MEPS 386:71-81 (2009)  -  doi:10.3354/meps08065

Prediction and validation of flow-dependent uptake of ammonium over a seagrass-hardbottom community in Florida Bay

Christopher D. Cornelisen1,3, Florence I. M. Thomas2,*

1Department of Biology, University of South Florida, Tampa, Florida 33620, USA
2Hawaii Institute of Marine Biology, University of Hawaii Manoa, Honolulu, Hawaii 96744, USA
3Present address: Cawthron Institute, 98 Halifax St East, Nelson 7042, New Zealand
*Corresponding author. Email:

ABSTRACT: Hydrodynamic surveys and field flume experiments were carried out to characterize water flow and measure nutrient uptake over a shallow hardbottom flat sparsely colonized by seagrasses, a complex community type commonly found along corridors linking Florida Bay and the Florida reef tract. Acoustic Doppler velocimeter profiles collected in tide-driven flows revealed benthic hydrodynamic conditions indicative of disturbed boundary layer flow; attenuation of flow near the benthos and measures of bottom friction were considerably less than observed in densely colonized seagrass beds. Mass-transfer coefficients (S) for ammonium, predicted using velocity data and estimates of bottom friction, ranged between 0.35 × 104 and 1.91 × 104 m s–1 for current velocity between 0.03 and 0.39 m s–1. Values of S measured using a field flume were within the same range as predicted values, validating that ammonium uptake by the community is occurring near the mass-transfer limit. Mass-transfer coefficients fell slightly above those previously measured for low-relief coral rubble and below those for dense seagrass canopies, thereby confirming a close link between bottom roughness and mass transfer. Predicted ammonium uptake based on ambient velocity and nutrient concentrations varied considerably over the tidal cycle (range = 0.014 to 0.094 µmol NH4 m–2 s–1) and highlighted the importance of temporal variation in both current velocity and nutrient concentration in driving rates of nutrient uptake. Additional field flume experiments using 15N-labeled ammonium enabled us to examine flow-dependent uptake for a number of organisms within the complex community. Uptake rates were found to vary among seagrasses, macroalgae, and finger corals, perhaps due to physiological or morphological differences or varying locations within the canopy.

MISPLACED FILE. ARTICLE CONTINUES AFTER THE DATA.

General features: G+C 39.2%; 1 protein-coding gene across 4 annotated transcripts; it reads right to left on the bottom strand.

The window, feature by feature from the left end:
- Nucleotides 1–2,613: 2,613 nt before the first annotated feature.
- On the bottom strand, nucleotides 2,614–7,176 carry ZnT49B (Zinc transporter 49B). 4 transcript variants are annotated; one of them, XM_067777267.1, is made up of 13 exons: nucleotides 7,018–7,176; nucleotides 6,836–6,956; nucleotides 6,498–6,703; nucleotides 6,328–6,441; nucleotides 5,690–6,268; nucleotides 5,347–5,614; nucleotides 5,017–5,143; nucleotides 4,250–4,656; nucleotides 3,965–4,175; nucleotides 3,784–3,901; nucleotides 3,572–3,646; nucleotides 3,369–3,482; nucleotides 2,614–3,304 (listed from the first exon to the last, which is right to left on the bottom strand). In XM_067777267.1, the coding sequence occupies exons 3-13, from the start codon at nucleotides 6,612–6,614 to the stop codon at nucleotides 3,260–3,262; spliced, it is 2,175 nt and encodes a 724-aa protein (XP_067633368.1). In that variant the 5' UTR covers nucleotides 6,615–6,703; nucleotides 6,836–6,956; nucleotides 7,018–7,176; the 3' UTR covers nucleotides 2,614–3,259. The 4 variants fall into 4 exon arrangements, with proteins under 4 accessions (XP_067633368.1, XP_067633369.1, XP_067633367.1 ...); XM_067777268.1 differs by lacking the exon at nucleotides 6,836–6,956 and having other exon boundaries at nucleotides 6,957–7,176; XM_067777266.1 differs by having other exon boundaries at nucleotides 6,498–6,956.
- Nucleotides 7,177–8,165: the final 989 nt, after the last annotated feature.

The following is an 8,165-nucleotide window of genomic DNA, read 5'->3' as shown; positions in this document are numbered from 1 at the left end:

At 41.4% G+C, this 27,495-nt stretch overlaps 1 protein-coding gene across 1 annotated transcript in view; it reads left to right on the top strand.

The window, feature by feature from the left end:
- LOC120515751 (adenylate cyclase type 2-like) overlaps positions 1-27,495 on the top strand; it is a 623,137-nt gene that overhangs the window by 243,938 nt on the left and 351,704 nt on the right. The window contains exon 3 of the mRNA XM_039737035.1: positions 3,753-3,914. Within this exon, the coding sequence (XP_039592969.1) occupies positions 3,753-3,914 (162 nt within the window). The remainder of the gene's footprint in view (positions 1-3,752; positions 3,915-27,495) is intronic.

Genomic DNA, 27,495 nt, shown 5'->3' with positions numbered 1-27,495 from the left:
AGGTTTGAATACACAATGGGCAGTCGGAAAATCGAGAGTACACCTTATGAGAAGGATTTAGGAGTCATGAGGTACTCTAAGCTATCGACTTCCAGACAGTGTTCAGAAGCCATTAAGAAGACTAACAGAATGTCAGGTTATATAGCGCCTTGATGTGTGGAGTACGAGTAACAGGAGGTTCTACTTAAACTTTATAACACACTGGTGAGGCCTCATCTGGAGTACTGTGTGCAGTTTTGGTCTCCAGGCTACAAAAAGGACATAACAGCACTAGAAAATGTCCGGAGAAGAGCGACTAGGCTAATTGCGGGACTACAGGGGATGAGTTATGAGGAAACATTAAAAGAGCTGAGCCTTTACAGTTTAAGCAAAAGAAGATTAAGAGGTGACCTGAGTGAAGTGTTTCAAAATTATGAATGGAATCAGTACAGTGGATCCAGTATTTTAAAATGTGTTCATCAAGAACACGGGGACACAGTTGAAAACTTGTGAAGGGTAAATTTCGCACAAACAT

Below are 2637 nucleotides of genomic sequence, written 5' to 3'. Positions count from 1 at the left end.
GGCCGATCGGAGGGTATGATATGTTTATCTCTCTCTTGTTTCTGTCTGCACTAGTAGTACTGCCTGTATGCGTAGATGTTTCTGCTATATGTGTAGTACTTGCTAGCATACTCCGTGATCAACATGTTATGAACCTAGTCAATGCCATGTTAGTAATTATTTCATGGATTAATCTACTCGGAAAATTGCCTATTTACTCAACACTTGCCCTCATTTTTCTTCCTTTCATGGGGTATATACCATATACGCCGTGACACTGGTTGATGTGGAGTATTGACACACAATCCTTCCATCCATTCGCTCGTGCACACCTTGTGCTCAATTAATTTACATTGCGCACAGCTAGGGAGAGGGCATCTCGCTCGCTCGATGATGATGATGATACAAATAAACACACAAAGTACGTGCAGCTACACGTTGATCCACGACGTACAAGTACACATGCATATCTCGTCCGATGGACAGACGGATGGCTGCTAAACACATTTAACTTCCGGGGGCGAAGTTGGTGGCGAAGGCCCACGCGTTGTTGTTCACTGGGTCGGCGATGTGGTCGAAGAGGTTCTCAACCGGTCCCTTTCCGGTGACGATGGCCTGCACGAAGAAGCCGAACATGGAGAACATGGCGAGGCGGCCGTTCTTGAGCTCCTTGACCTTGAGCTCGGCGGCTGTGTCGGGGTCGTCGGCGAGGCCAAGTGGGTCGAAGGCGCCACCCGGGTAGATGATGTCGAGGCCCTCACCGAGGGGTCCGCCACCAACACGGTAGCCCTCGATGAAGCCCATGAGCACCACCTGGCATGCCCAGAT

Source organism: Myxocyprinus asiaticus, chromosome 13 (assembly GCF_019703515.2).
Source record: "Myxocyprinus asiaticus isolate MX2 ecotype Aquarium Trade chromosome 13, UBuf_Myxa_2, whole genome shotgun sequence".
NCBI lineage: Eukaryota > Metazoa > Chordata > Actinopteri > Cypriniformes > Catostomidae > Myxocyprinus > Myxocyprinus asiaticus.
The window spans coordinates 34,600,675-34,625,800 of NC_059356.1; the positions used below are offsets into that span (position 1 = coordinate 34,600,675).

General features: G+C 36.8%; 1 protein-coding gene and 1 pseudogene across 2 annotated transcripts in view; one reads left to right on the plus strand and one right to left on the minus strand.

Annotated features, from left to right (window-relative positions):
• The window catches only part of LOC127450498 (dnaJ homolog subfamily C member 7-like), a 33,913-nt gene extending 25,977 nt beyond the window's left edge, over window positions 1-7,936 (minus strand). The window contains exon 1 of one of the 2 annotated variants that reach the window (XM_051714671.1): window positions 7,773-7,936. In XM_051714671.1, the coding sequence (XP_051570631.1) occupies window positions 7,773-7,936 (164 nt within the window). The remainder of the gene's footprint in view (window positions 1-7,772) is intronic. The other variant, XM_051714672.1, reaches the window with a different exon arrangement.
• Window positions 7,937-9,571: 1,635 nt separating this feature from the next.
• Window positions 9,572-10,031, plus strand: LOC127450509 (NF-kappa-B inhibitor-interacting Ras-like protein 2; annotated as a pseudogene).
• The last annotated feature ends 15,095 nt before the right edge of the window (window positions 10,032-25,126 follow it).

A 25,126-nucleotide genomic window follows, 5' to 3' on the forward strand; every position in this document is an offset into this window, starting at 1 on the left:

KEY WORDS: Nutrient uptake · Water flow · Mass-transfer limitation · Seagrass · Hardbottom · 15N uptake · Isotope label

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Cite this article as: Cornelisen CD, Thomas FIM (2009) Prediction and validation of flow-dependent uptake of ammonium over a seagrass-hardbottom community in Florida Bay. Mar Ecol Prog Ser 386:71-81

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